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Looking to change careers, from mech engineering to IT - Page 3

post #31 of 38
Thread Starter 
Quote:
Originally Posted by aravenel View Post

It really depends on what you want to do--there are hundreds of languages out there and they are each used for different things.

If you want to write web apps, learn PHP, Python or Ruby. If you want to write scientific code, learn Matlab or Python. If you want to do general purpose back end programming, learn Java, C#, or C++. If you want to do sysadmin, learn bash, Perl, and Python (in addition to all the sysadmin stuff you need to know). Pretty much no matter what, you will need to know SQL, but a working knowledge of SQL can be learned in a couple of days.

Programming in a sysadmin role is generally limited to scripting administration events (deployments, updates, moving files around, etc). It's scripting really, not programming.

Note that the lower level the language, the more computer science knowledge you will need--e.g. you need to know about memory management, pointers, and garbage collection to write effective C++ code, whereas in a scripting language like Python, Ruby, or Perl, this is handled for you.

You keep jumping back and forth between DBA, sysadmin, and development, all of which are different things. Why don't you start tinkering around to figure out what you want? You could, say, write a small webapp in PHP, Python, or Ruby. This would teach you some programming (from writing the code), some rudimentary DBA work (from writing queries in your code and deploying and managing the database), and a bit of sysadmin (provisioning, deploying, and maintaining the server hosting your code). It wont be enough to get you a job, but at least it will give you some idea of what goes into a small IT project and you'll know more about what you like.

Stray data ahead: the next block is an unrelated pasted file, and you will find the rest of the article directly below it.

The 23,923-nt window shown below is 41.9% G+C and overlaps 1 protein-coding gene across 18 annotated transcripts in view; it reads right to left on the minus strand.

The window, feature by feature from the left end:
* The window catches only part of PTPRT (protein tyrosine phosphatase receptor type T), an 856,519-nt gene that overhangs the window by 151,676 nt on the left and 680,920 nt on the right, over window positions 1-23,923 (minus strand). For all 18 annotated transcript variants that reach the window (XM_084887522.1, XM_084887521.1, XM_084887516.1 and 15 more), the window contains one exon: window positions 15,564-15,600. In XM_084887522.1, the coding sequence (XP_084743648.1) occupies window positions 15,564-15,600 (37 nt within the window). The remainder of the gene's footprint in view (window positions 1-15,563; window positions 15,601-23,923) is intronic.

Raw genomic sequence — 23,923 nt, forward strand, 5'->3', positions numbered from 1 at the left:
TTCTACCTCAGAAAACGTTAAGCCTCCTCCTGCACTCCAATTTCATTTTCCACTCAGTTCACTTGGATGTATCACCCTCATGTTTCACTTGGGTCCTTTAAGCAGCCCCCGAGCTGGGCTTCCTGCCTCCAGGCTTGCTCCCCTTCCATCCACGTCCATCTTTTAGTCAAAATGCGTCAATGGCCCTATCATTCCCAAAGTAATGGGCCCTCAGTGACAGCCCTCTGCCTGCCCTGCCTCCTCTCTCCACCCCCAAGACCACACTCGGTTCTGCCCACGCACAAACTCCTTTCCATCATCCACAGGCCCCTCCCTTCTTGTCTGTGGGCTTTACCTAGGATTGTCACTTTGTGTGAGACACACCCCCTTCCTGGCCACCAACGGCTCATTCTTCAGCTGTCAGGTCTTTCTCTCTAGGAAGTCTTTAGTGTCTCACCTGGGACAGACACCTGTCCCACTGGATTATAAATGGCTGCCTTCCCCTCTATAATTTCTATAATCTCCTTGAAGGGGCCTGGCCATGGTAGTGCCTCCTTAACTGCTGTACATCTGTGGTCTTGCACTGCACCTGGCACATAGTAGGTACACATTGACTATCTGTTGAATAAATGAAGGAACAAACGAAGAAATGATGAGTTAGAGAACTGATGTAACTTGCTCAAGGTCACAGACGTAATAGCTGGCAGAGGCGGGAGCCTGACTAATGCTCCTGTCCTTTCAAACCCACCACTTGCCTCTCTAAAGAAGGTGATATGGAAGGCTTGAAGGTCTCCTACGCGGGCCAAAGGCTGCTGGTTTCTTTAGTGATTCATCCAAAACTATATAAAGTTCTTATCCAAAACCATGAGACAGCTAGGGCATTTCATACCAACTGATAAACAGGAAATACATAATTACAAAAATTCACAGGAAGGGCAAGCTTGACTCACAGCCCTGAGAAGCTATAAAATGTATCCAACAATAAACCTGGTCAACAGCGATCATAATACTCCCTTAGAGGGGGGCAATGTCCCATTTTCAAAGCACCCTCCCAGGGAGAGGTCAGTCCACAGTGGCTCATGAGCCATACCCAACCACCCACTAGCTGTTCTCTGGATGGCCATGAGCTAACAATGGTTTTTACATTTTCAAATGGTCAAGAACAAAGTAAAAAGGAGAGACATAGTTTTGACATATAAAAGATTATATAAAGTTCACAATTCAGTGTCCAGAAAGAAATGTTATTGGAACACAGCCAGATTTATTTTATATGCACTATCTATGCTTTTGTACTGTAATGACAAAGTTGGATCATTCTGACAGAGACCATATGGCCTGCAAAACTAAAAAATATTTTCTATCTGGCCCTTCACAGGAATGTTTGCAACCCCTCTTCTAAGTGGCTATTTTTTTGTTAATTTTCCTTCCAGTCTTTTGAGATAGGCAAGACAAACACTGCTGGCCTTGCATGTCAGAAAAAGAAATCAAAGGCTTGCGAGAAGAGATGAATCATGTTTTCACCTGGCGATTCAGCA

What I want is to get a foot in the door and poke around from the inside. I'm going to learn languages and mess around on my own, but even if I want to do DBA or development I can't get into those fields right now. So I am thinking to just do the project management/desktop support route to get into the field, and then talk to + work with people in the fields I am looking at to see if I actually want to do that. I may find out I actually hate DBA once I am working in IT, and there's no way I can get a job in DBA now. So I need to figure out what is most realistic for me to get my foot in the door, build experience, and then figure out what I want to specialize in once I am situated in the industry. I know it's confusing, I'm confused myself. But I am trying to prioritize for the next 1-2 years... DBA, development, other highly technical specializations will require much longer than that for me to get into so for just making the switch they aren't really viable. Desktop/network admin & project management are.
post #32 of 38
For the immediate term, I would do the following:
  1. Try to get PM experience in MechE. That will give you some experience to fall back on. Doesn't have to be big stuff, just get as much experience at managing things as you can.
  2. Try to pick up some programming in your current role if possible. Like I said, just about every field of engineering uses scientific programming for modeling (Matlab, Python, etc). Find out who is doing this in your office and ask them if you can learn and help.